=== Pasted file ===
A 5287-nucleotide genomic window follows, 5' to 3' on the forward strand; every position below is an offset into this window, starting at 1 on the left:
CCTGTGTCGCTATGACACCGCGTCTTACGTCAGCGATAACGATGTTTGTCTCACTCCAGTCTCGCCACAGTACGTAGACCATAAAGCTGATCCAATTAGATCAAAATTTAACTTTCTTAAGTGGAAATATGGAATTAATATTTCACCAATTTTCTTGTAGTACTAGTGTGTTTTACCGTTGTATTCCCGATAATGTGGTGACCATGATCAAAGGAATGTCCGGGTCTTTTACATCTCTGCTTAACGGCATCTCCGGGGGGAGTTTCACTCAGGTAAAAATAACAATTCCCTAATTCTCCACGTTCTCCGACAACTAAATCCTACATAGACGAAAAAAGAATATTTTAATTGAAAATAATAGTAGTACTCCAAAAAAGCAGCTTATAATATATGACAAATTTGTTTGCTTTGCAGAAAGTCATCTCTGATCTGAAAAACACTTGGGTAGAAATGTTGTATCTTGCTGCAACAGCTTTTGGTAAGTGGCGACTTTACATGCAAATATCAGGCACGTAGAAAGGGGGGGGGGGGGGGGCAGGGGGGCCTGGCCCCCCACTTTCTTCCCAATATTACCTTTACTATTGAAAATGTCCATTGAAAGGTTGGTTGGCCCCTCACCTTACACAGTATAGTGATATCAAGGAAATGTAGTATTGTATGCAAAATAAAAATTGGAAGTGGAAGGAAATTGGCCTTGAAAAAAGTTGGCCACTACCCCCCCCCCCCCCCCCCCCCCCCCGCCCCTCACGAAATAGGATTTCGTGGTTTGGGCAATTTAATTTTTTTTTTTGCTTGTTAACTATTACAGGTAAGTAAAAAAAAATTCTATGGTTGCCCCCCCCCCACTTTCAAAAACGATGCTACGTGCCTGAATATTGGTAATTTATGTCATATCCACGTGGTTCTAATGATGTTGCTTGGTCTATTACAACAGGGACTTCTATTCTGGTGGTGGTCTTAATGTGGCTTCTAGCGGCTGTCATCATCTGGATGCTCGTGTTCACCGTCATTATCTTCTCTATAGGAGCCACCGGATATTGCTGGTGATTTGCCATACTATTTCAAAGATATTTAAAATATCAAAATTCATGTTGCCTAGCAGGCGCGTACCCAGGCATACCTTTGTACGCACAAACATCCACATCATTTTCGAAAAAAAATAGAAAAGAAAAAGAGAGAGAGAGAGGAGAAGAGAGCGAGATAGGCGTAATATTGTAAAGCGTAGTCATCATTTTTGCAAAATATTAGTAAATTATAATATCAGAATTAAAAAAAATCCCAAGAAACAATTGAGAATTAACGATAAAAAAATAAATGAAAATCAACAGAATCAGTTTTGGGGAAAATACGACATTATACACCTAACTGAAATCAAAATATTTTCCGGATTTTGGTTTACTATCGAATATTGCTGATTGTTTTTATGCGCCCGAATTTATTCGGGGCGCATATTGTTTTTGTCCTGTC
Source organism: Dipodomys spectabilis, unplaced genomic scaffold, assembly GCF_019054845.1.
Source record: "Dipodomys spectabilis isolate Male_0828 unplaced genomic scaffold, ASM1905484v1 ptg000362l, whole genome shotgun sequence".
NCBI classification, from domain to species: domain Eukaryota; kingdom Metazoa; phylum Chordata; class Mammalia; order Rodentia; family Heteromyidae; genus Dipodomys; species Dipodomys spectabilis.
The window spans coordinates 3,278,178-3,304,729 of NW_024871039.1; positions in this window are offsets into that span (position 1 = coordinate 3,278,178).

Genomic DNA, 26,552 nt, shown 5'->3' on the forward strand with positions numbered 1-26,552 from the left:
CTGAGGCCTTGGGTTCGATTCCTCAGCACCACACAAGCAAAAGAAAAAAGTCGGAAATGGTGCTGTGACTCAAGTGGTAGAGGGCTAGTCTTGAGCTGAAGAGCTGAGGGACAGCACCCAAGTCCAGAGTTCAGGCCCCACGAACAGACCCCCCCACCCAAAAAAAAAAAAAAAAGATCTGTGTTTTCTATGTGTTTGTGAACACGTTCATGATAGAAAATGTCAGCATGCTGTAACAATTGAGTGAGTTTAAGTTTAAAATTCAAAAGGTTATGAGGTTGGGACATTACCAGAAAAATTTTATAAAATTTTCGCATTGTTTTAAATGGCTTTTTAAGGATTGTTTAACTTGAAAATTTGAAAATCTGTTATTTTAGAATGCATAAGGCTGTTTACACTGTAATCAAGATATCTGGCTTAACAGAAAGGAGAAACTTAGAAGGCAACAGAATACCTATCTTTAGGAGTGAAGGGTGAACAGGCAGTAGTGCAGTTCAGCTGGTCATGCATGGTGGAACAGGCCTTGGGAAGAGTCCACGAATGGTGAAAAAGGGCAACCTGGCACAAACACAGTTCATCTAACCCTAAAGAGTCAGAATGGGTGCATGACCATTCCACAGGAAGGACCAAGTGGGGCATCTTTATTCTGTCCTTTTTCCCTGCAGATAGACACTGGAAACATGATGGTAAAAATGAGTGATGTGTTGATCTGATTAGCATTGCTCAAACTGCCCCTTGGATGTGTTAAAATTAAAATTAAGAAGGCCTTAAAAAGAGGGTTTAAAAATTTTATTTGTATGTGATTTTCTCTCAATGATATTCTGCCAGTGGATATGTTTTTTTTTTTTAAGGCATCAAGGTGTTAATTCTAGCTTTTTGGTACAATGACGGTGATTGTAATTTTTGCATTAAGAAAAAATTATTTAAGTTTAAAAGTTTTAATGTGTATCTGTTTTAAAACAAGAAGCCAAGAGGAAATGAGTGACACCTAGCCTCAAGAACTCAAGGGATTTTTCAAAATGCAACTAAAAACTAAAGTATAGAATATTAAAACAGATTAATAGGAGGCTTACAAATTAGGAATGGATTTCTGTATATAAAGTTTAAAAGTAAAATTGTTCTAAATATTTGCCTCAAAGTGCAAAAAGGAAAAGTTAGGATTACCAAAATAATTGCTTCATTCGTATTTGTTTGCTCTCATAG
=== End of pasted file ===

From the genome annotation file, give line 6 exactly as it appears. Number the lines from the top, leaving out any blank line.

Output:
The window spans coordinates 3,278,178-3,304,729 of NW_024871039.1; positions in this window are offsets into that span (position 1 = coordinate 3,278,178).